On its 30th anniversary, SFJazz gambles on a 700-seat, $63 million concert hall and HQ. Can it re-energize a San Francisco scene?
The Bay Area bred percussionist will also be premiering his own Filosofia Caribena II, which refers to Caribbean philosophies and traditions — those that have informed his entire body of work. "[It] blends all the experiences of Black American music with Caribbean traditions, and it goes into the whole socio-political aspect of how the music really represents resistance and the identity of a whole group of people that identify culturally, even though we don't live in Cuba or Puerto Rico, but we certainly grew up in and maintained those traditions."
Adding, "Jazz was born in that environment, in New Orleans, in the Caribbean community. We're making those connections between jazz and the Caribbean roots."
Frisell's batch of shows, beginning April 18, will include multimedia pieces with projections and orchestras, readings of Allen Ginsber's Kaddish, and Hunter S. Thompson's The Kentucky Derby is Decadent and Depraved (the latter of which is rumored to be narrated by Tim Robbins).
Moran's residency likely represents the scope of the auditorium's versatility best: he'll open with a solo acoustic piano night (May 2), followed by a "Fats Waller Dance Party" with Meshell Ndegeocello that utilizes the dance-floor, then break out the inspired, possibly nutty, concept of a skateboarding jazz piece. There will be an actual half-pipe on the lower level of the room — seats pushed back — with professional skateboarders riding back and forth in the curved structure to Moran's musical accompaniment.
It'll be one of many configurations for that striking room. The specifics of the auditorium were big challenges for architect Cavagnero — the acoustics, the balance of sound (such as making sure solo piano and thundering skateboarding dips both fill the space equally), isolating street noise, creating those excellent sight lines from every angle.
"The idea of the building was to make the big concrete room the sacred space for music, the focus space," says Cavagnero, walking up the stairs in the building's glass-encased entryway. "That was going to be the closed, sacred space, [and] everything else would wrap around it and be as open and public as we could make it."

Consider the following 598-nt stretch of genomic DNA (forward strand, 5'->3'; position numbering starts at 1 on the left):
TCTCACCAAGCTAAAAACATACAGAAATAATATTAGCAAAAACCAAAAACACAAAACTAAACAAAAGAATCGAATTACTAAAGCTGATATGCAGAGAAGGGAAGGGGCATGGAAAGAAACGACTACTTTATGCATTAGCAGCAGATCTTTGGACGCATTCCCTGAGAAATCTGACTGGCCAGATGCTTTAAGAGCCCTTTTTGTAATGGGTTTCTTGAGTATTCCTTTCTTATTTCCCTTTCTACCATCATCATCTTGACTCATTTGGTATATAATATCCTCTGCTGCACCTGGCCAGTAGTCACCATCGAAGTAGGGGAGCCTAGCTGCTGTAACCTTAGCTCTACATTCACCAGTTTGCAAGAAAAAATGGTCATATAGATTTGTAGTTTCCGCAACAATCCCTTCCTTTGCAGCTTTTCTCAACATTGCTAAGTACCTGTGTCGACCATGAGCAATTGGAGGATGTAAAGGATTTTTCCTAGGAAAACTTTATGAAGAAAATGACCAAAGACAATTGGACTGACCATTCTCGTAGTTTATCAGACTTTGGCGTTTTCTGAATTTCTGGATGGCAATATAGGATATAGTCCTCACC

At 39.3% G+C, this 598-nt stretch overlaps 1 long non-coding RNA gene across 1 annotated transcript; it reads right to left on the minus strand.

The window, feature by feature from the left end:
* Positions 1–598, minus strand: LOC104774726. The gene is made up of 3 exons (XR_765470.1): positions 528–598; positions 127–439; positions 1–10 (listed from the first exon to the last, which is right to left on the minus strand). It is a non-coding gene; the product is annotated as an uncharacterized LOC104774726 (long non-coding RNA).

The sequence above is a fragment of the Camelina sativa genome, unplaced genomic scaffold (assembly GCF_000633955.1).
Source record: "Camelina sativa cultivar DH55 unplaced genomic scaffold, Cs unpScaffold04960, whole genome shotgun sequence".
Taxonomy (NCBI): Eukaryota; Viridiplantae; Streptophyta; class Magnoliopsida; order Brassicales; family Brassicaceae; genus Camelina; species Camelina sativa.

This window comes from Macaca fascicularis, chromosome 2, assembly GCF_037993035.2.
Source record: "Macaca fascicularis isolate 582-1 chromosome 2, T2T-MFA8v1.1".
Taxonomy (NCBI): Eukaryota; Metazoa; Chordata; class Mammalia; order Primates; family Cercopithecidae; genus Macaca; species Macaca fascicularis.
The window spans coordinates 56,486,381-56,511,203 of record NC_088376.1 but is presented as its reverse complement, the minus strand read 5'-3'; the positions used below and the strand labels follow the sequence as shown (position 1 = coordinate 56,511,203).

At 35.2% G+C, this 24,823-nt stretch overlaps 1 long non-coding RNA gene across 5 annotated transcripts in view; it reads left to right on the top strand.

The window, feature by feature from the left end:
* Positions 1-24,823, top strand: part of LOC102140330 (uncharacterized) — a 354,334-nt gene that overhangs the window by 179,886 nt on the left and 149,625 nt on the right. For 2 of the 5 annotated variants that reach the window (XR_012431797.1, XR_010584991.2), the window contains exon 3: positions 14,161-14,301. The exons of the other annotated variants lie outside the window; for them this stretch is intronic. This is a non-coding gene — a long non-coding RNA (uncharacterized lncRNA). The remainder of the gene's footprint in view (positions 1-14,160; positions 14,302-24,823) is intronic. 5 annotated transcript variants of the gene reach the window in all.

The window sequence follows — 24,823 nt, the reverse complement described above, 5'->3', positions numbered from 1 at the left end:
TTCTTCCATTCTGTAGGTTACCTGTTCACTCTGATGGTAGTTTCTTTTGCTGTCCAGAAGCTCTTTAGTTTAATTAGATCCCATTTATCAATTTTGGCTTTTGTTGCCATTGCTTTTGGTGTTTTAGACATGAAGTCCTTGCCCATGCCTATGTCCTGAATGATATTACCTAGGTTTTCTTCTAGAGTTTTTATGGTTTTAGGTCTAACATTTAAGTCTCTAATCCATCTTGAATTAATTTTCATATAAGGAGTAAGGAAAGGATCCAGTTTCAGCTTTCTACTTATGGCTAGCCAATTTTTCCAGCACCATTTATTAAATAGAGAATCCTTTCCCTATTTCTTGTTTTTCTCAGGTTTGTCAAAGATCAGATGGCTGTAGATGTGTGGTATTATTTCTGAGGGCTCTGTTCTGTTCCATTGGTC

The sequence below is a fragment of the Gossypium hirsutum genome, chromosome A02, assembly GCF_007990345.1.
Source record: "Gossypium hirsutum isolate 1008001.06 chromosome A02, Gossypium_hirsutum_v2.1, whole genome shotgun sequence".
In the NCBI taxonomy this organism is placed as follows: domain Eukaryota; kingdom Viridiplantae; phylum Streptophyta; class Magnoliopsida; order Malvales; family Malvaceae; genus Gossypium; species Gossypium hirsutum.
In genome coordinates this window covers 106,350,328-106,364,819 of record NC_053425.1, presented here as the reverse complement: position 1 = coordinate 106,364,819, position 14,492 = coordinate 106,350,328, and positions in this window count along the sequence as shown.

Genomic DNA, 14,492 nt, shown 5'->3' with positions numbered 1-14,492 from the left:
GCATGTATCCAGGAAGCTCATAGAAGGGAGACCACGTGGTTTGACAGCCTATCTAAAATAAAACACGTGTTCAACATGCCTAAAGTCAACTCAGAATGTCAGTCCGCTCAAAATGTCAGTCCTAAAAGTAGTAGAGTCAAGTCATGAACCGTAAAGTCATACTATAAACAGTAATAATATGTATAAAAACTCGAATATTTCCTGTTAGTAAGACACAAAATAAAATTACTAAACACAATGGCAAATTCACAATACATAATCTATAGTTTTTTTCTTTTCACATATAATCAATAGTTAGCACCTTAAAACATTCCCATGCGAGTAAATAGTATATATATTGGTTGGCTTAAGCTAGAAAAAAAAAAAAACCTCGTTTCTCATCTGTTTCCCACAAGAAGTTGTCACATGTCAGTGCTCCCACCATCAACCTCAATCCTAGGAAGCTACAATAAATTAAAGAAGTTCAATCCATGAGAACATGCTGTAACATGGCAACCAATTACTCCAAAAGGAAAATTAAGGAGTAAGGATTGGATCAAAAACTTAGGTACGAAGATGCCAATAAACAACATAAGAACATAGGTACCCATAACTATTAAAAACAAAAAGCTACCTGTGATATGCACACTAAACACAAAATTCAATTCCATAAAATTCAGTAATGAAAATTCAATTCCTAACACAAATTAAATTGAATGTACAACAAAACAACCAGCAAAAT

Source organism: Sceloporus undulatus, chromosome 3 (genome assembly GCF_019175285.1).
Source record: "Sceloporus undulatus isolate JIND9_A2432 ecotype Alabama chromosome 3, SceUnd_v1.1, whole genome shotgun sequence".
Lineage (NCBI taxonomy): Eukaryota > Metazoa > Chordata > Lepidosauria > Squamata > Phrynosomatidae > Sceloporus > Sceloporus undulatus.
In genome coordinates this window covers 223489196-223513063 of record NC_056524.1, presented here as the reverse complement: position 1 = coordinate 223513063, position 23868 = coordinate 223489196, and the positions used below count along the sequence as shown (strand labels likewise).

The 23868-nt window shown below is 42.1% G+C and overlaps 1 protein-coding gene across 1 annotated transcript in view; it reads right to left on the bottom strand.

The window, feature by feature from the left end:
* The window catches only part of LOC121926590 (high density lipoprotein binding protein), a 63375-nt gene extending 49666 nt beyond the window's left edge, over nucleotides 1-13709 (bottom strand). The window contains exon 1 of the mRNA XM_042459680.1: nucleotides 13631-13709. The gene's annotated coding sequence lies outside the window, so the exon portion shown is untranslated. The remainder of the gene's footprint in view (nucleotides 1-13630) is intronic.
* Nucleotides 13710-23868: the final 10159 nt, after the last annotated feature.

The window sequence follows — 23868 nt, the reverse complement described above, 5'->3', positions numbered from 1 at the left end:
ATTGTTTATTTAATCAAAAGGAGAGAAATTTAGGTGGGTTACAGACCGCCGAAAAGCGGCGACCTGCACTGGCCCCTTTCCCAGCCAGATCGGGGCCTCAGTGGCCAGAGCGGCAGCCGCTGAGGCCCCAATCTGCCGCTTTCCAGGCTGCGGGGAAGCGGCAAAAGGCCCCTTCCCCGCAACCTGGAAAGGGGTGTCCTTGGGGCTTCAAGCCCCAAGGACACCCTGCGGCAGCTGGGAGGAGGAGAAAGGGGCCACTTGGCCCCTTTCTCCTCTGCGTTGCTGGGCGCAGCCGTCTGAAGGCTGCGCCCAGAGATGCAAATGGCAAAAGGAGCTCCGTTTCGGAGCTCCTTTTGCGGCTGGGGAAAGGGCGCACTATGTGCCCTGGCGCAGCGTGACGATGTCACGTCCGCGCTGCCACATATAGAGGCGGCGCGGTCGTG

To that end, the rest of the building has floor-to-ceiling glass, and the staircase has no columns supporting it, just thin titanium rods that double as the guardrail. The second floor has bars on either ends and terraces with glass doors that fully open, along with tiled murals representing the history of jazz in the city, with long-gone clubs painted throughout.
It's clear that this building is meant to be more than a standard music venue, the goal is to be an institution.
"So, if the paradigm is: clubs are harder to run and have live music, well, if we could have the same kind of vibrant music in an institution that supported that kind of thing, to build up a community of people that cared about that kind of thing — which is the gamble I guess we're making here in this building — we can build it for the jazz community," says Kline. "[The goal is to have] a great place to hang out and hear live music, where new artists can grow and premiere, and be nurtured."
And it is hard to run live jazz venues in the city. Nearing the end of 2012, the owners of Oakland's Yoshi's filed for involuntary bankruptcy to put its San Francisco location in Chapter 11 if it couldn't meet an agreement with its partners, the Rrazz Room switched venues under a cloud of controversy stemming from an allegedly racist former manager of its then-location, and Savanna Jazz had to fight off foreclosure.
"We have not seen an increased interest for the art form [recently] primarily because the economy is down significantly and the arts are usually the first to suffer," says Savanna Jazz co-owner Pascal Bokar.